Brexit Party plans to win over Labour voters with 'cheaper food and cheaper bras', says Farage

Brexit Party leader claims leaving EU without a deal would mean 'cheaper everything' as he promises to target Leave-voting seats held by Labour MPs

Benjamin Kentish
Political Correspondent
Friday 01 November 2019 13:57
Comments
Brexit Party to fight 'every seat' in general election unless Boris Johnson tears up his EU deal

Nigel Farage has vowed to win over Labour voters at the general election by promising them "cheaper food and cheaper bras".

Announcing his strategy for the 12 December poll, the Brexit Party leader said his demand for the UK to leave the EU without a deal would reduce prices of "everything from underwear to shoes to food".

He said Labour seats in Leave-voting areas would be among his party's top targets and urged the Conservatives to stand aside in constituencies that they cannot win.

Mr Farage had earlier used his campaign launch to offer to form a "Leave alliance" with Boris Johnson if the prime minister agrees to ditch his Brexit deal.

This would involve the Brexit Party standing aside in Tory marginals and the Conservatives agreeing not to field candidates in up to 150 Labour-held seats that Mr Farage is targetting.

If Mr Johnson refuses then the Brexit Party will field candidates in every seat in England, Scotland and Wales, Mr Farage said - a move that could harm the Conservatives' chances of winning a majority.

Asked by reporters how he planned to convince Labour voters to support him, he replied: "Cheaper food, cheaper bras, cheaper shoes. Cheaper everything.

"12,500 everyday household goods that we buy, everything from underwear to shoes to food, that are tariffed because of the [EU's] common external tariff and our membership of the European Union."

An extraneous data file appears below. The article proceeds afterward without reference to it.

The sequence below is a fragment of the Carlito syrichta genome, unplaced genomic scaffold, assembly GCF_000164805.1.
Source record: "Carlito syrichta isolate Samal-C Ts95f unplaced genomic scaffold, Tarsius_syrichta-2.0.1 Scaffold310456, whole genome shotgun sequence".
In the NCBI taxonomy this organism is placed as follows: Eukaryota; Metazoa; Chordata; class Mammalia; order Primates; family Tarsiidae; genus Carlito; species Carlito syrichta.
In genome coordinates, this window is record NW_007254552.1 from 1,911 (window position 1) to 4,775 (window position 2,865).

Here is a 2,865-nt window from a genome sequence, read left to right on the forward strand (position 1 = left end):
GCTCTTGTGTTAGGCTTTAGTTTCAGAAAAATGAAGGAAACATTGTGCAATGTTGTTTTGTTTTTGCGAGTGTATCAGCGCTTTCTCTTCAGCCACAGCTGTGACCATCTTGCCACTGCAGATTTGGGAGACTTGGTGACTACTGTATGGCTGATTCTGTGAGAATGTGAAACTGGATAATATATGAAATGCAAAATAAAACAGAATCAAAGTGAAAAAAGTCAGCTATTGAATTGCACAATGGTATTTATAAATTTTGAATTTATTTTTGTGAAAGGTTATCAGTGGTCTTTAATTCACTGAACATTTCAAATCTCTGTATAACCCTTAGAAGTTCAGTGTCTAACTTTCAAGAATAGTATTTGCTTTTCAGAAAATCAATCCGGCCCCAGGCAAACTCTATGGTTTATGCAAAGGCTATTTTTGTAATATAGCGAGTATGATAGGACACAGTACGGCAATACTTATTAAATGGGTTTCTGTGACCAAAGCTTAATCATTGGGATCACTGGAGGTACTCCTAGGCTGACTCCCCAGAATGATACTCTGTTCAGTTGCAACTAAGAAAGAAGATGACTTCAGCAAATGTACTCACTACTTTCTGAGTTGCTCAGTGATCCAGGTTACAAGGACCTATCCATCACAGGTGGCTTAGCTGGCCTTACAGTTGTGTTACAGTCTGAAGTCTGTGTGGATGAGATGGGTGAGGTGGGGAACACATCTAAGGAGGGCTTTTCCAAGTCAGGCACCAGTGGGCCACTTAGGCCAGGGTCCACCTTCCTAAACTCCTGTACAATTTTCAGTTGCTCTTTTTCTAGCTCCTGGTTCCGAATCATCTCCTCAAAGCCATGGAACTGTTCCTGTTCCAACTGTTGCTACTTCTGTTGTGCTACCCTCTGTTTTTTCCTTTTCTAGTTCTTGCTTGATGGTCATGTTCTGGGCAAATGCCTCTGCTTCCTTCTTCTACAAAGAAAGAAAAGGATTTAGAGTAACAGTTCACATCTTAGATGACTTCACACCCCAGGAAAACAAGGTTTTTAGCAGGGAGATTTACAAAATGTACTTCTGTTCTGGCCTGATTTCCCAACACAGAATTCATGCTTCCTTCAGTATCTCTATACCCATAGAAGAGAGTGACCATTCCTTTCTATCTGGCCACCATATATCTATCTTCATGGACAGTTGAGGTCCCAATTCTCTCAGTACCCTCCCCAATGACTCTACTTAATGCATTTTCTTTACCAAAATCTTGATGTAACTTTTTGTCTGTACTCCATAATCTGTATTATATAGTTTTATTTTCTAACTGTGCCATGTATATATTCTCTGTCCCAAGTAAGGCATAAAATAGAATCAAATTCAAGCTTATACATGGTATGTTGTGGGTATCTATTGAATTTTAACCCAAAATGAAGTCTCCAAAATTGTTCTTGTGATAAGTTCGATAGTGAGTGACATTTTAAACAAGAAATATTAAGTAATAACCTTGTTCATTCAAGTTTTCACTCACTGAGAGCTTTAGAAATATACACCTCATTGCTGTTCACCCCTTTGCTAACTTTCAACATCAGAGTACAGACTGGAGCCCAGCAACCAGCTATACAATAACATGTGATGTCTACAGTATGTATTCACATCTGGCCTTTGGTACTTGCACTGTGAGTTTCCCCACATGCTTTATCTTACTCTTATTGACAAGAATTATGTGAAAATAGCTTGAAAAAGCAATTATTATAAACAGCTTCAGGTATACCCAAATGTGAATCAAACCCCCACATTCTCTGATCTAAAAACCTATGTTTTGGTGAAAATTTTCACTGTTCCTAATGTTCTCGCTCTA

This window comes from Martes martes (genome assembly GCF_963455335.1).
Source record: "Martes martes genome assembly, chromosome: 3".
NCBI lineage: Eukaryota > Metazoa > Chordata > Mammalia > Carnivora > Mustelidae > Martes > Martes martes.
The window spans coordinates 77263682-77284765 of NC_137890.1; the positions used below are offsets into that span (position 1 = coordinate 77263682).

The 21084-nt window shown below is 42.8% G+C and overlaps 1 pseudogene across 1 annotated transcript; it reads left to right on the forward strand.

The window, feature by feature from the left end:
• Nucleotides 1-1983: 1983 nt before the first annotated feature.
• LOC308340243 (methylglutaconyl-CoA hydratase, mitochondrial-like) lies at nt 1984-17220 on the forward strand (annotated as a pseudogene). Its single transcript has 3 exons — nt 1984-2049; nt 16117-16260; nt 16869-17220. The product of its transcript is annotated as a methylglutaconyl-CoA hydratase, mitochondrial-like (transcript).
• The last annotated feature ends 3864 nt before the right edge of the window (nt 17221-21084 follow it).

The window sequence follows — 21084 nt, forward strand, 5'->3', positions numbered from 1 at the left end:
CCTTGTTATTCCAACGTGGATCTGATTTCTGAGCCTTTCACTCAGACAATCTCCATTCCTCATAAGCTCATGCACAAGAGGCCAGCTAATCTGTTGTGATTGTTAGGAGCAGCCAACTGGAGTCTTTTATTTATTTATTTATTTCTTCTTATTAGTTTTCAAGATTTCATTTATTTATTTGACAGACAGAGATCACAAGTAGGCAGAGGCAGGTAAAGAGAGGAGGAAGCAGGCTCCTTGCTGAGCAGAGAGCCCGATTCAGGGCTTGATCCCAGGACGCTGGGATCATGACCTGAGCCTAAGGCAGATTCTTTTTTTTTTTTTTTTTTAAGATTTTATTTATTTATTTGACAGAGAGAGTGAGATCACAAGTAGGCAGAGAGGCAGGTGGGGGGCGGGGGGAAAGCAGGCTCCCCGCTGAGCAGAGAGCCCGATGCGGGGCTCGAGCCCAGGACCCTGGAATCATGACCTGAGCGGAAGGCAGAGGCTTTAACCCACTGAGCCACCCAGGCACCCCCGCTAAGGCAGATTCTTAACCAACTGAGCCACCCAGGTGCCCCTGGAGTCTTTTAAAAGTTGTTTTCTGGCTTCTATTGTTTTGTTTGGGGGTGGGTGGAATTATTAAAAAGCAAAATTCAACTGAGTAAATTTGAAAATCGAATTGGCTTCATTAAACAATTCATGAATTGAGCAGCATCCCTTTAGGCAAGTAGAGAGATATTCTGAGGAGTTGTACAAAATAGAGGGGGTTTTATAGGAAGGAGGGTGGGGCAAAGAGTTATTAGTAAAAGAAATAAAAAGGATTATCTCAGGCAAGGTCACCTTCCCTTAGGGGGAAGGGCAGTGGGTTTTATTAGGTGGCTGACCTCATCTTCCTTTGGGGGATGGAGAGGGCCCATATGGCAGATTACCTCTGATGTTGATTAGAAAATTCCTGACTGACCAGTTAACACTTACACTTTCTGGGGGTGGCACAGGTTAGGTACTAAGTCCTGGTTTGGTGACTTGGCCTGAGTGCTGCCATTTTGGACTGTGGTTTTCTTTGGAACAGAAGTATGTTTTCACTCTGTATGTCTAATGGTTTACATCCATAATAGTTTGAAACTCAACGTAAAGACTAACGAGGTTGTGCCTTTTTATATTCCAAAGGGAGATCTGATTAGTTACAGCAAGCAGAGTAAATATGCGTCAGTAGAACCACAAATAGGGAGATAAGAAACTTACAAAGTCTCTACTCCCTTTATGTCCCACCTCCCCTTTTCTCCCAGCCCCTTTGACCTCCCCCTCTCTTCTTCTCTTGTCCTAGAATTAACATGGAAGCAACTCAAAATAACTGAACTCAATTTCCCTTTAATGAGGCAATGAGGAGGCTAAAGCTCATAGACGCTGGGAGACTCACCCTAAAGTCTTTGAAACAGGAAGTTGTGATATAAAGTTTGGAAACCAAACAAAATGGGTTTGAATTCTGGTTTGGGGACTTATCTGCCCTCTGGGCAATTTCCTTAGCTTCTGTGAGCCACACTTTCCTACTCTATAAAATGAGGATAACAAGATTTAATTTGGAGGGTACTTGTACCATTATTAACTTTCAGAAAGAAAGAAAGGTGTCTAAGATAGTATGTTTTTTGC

He dismissed suggestions that Labour voters may be concerned that his demands for the UK to leave the EU without a deal would risk weakening workers' rights and environmental protections.

He said: "It doesn't mean any of that. Either you want to be self-governing or you don't.

"I'm amazed the Labour Party don't think they're good enough to set trade union legislation for our country and that the European Commission is better placed. I don't buy that at all."

Mr Farage had earlier launched a scathing attack on both of the main political parties.

He said: "The Labour Party absolutely promised everybody during the campaign, after the campaign and even in their general election manifesto that they would honour the result of the referendum and implement it, and yet where are we now with Corbyn's Labour Party?

"They're now promising us that if they win the election, they will go to Brussels and negotiate a new deal, they will put it to us in a second referendum and it sounds like many of them would actually campaign against the deal their own government has negotiated."

He added: "They are offering a choice of Remain and, effectively, Remain. For five million Labour voters who turned out in that referendum back in June 2016 and voted to Leave, that represents nothing more than a complete and utter betrayal. It is a Labour Party that represents Islington not Islwyn, Hampstead not Huddersfield and Dalston not Doncaster."

However, he claimed that it was "nonsense" to think that traditional Labour voters would switch their support to Mr Johnson's Conservatives, and condemned the prime minister's "dreadful" Brexit deal, saying: "Boris tells us it is a great new deal. It’s not. It is a bad old treaty and, simply, it is not Brexit.”

Mr Farage said he was in discussions with Tory MPs "who don't want us to stand against them and who actually in their heart are genuine Brexiteers".

But he claimed that his party posed as much of a threat to Labour as it did to the Conservatives and suggested that Ukip, then under his leadership, had helped the Tories to win a majority in 2015.

He said: "Without me, [David] Cameron would never have got a majority. We hurt Labour much more in that election than we hurt the Conservatives, and everyone now knows it.

"Don't assume [the Brexit Party standing] will hurt the Tories more than Labour. Labour are very, very vulnerable."

Trump urges Farage to work with Johnson

Mr Farage revealed that he had already held discussions with government ministers about the prospect of a pact between his party and the Conservatives.

He urged Mr Johnson to accept his offer and claimed that "the majority of Conservative donors are horrified by the implications" of the prime minister's Brexit deal.

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